My coworker is a freak. This coworker, let’s call her Bourtney, has an uncanny memory for ‘80s hair metal song titles, the Flowers in the Attic series (even the ones post-V.C. Andrews’ passing) and obscure sub-plotlines from Full House. I’m telling you, you’ve never seen anything quite like it.
Reeling in in her awe-inspiring ability to recall subtle nuances in D.J. Tanner’s pantsuit-laden wardrobe, I got to thinking about real life super prowess. Less X-Men, more Molly Ringwald in the Breakfast Club applying lipstick with no hands. Those special talents—a beautiful singing voice or a goofy party trick—that help make you who you are, or shed light on that sliver of your personality that may not get much exposure. I wondered if everyone’s got a super power and how to harness those skills for good—or just for fun.
A Value-Added Proposition
Being great at math, having a scary-good memory or running a four-minute mile are all useful skills in their own rights, but they’re also worth more than face value. “Having something that sets you apart can really benefit your self-concept,” says YouBeauty Psychology Advisor Art Markman, Ph.D. “It helps to define who you are and may also define you in other people’s minds.”
Many struggle at one time or another with who they are, says Markman, and taking some time to think about the things you can do help you get a better grasp on your own potential.
And that, in turn, plays an important part in fostering self-esteem.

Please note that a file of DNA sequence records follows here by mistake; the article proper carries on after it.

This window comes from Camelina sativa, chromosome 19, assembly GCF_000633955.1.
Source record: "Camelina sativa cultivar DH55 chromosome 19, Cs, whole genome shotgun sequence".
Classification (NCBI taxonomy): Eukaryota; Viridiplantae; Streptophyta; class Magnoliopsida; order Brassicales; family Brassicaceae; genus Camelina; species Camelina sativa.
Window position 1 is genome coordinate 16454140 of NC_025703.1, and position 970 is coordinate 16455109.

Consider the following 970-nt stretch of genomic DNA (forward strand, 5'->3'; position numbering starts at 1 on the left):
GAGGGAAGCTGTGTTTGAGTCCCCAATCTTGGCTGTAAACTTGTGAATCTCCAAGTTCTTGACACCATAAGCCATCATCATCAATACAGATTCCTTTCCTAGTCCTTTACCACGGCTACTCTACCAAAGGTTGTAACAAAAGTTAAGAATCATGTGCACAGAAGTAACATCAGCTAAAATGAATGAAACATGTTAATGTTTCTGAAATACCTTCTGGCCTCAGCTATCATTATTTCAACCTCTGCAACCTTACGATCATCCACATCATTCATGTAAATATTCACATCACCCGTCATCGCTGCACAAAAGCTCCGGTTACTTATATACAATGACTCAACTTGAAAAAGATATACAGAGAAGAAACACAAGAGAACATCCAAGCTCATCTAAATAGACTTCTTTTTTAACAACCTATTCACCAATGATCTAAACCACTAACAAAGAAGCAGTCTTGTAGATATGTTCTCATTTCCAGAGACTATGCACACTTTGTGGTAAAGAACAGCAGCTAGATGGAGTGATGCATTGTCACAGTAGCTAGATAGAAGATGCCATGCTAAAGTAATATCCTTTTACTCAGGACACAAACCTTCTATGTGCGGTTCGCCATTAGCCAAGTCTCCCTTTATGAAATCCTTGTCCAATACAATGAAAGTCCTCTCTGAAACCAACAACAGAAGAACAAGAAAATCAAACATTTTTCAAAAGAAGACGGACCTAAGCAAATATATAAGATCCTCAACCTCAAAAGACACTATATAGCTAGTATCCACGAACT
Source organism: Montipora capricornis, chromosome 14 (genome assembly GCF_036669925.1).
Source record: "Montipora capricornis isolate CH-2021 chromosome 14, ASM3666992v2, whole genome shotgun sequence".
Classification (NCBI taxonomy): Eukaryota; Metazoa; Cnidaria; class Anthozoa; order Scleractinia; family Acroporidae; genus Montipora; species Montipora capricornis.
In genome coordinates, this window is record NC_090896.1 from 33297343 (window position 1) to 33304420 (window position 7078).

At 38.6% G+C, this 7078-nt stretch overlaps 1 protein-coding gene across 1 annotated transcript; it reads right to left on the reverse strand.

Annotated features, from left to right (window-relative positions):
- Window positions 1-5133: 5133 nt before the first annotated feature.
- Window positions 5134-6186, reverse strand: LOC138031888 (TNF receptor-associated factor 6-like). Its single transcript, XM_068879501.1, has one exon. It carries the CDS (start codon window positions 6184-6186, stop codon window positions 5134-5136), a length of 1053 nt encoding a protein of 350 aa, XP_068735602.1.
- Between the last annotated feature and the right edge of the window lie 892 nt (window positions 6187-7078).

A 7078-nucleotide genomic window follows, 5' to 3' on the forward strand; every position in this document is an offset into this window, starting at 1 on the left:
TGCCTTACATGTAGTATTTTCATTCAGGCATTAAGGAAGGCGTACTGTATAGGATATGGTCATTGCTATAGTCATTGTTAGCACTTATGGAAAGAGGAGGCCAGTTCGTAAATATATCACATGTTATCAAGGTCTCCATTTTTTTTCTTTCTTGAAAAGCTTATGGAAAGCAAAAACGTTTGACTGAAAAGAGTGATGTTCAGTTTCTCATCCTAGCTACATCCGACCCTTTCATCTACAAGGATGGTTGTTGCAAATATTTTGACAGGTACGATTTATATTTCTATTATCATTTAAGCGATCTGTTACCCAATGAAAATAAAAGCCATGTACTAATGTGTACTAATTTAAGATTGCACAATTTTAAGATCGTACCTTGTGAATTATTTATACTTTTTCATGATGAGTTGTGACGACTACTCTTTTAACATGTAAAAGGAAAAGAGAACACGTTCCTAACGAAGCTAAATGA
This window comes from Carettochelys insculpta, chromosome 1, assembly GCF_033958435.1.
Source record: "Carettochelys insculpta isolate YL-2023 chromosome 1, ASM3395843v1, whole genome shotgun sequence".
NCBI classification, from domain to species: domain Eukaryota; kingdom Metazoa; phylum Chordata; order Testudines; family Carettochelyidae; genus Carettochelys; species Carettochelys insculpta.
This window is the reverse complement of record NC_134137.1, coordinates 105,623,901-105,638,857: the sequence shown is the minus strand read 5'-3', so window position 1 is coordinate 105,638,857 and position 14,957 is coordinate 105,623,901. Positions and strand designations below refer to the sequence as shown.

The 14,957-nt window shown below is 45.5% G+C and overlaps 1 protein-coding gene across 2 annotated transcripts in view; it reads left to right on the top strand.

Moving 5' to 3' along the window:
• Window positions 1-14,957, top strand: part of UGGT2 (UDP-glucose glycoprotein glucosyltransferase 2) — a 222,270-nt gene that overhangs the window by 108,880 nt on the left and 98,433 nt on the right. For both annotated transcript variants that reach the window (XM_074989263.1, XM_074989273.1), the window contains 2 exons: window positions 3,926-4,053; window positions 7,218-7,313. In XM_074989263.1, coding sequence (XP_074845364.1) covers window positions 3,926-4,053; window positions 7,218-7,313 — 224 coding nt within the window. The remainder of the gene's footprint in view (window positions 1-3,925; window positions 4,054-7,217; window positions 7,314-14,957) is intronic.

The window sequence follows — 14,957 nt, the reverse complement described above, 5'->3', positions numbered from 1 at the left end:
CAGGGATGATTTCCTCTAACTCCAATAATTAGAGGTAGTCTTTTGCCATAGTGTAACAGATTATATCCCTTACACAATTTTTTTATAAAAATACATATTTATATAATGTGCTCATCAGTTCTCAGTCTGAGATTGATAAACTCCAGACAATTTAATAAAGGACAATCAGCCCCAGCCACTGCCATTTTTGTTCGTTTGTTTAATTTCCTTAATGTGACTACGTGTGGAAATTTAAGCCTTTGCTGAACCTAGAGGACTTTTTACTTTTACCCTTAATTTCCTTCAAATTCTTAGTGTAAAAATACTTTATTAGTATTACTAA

In her book “Self-theories: Their Role in Motivation, Personality and Development,” Stanford University psychologist Carol Dweck, Ph.D., writes that self-esteem is “a positive way of experiencing yourself when you are fully engaged and are using your abilities to the utmost in pursuit of something you value.”
That positive perception can spill into other parts of your life. If you’ve got one thing you know you can succeed at, then you know you’re capable of succeeding. So it follows that now you have the confidence to go out into the world and…succeed.
Plus, Markman adds, it always feels good to look around a room and think, “no matter what, I’m better at [insert super power here] than these people.”
Seeing Your Strengths
If you haven’t identified your super power yet, keep your eyes open to what other people don’t excel at. “The more time you spend hanging out with other people, the more you realize there are things that come easily to you and not to others. Comparison is fine as long as you’re doing it to understand yourself,” Markman says.
Ryan Niemiec, Psy.D., is a licensed psychologist and the education director at the VIA Institute on Character, which developed the VIA Inventory of Strengths, a free online survey to help people identify their character strengths. VIA lists 24 character strengths, culled from research that shows that certain virtues are shared by all cultures worldwide. The list includes honesty, creativity, judgment, bravery, curiosity, humility, social intelligence, forgiveness, humor and love.
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